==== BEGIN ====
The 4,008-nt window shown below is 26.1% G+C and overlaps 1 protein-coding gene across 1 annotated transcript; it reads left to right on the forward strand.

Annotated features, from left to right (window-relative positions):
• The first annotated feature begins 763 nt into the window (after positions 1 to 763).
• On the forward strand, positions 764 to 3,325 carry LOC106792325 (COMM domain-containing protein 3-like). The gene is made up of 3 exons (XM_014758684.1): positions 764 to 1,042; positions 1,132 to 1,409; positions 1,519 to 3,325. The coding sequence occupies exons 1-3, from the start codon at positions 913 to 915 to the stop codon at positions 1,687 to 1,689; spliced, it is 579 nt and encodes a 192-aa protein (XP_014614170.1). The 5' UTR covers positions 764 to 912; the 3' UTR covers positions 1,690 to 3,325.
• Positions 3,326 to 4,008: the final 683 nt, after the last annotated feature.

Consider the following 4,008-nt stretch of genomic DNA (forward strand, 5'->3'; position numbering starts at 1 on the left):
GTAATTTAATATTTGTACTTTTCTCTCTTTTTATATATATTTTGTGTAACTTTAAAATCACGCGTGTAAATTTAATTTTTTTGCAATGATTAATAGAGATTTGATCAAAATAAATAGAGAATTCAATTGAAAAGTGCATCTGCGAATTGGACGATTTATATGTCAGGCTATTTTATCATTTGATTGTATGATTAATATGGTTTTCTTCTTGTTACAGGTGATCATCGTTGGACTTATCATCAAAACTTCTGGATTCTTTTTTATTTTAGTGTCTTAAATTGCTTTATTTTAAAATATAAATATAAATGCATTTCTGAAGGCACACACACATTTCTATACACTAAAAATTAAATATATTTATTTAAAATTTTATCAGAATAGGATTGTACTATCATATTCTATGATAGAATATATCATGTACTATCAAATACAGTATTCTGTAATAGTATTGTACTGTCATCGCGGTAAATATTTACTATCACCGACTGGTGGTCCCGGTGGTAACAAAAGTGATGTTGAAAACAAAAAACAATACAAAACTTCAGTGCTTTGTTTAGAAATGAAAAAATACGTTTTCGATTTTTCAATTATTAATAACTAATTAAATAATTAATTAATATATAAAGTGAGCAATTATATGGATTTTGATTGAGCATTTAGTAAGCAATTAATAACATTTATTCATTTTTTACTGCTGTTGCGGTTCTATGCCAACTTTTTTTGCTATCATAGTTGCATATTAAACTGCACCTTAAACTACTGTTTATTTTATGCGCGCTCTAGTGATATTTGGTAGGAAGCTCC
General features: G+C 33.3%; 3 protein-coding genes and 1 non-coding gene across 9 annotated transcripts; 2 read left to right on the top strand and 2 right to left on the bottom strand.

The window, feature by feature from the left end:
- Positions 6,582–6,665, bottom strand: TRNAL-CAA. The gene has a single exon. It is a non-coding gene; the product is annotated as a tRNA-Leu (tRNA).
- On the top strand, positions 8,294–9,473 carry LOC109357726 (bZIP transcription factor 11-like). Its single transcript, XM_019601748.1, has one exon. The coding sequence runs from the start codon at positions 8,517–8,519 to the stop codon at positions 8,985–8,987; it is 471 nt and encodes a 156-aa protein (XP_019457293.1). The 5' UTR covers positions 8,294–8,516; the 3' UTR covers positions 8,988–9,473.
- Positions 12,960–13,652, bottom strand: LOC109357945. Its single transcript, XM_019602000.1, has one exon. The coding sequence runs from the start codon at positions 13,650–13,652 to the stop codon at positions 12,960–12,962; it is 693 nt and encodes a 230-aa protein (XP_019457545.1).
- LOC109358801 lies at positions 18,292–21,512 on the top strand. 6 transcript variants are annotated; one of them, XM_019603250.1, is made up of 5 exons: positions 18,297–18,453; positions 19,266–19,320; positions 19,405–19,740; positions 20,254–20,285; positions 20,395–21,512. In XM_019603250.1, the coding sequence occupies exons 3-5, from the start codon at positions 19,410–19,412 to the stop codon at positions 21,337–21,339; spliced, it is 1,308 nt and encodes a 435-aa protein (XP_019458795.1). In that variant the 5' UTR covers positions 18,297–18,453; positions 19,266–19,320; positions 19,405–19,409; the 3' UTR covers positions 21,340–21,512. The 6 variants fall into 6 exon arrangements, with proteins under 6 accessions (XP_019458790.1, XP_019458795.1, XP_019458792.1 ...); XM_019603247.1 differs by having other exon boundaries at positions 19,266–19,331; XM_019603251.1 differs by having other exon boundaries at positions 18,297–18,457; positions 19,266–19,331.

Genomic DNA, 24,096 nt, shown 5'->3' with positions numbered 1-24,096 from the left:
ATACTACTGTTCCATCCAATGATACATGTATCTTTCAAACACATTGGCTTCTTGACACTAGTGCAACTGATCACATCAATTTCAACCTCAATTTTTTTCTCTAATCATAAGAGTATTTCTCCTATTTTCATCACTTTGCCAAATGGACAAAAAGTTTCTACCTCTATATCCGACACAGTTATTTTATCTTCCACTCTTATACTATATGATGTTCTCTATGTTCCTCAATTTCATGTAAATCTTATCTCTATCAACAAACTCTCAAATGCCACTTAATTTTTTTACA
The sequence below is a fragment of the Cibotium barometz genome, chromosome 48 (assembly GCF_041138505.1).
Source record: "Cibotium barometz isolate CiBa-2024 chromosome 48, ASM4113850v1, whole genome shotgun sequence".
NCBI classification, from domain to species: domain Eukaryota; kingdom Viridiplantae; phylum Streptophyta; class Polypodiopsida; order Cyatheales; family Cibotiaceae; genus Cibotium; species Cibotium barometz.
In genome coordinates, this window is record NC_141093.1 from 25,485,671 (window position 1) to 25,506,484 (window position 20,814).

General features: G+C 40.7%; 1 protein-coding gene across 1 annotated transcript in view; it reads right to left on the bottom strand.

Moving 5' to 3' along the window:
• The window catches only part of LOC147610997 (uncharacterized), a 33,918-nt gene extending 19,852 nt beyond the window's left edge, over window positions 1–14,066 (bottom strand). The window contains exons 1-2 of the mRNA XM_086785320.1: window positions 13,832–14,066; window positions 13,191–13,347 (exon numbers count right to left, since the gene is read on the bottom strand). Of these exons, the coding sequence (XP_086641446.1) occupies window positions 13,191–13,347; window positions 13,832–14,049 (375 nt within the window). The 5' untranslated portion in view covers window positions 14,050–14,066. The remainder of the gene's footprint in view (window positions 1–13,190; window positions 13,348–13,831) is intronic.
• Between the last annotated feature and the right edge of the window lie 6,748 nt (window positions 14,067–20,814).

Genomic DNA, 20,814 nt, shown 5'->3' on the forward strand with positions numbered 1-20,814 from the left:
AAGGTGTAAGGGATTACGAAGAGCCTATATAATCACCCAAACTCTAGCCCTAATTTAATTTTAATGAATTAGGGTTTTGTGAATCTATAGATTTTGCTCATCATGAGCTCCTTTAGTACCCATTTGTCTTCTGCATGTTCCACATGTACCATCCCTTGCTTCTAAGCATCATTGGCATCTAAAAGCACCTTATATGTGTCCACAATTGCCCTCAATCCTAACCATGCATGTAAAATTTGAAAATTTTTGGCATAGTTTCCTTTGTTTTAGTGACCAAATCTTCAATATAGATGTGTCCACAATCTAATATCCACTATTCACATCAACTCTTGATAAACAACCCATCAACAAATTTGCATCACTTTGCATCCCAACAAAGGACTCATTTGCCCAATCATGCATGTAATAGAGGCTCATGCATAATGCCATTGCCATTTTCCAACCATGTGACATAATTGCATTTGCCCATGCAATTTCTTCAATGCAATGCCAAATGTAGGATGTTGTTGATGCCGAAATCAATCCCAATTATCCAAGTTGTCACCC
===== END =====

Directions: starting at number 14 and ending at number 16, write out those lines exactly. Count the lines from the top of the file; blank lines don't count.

Genomic DNA, 24,096 nt, shown 5'->3' with positions numbered 1-24,096 from the left:
ATACTACTGTTCCATCCAATGATACATGTATCTTTCAAACACATTGGCTTCTTGACACTAGTGCAACTGATCACATCAATTTCAACCTCAATTTTTTTCTCTAATCATAAGAGTATTTCTCCTATTTTCATCACTTTGCCAAATGGACAAAAAGTTTCTACCTCTATATCCGACACAGTTATTTTATCTTCCACTCTTATACTATATGATGTTCTCTATGTTCCTCAATTTCATGTAAATCTTATCTCTATCAACAAACTCTCAAATGCCACTTAATTTTTTTACA
The sequence below is a fragment of the Cibotium barometz genome, chromosome 48 (assembly GCF_041138505.1).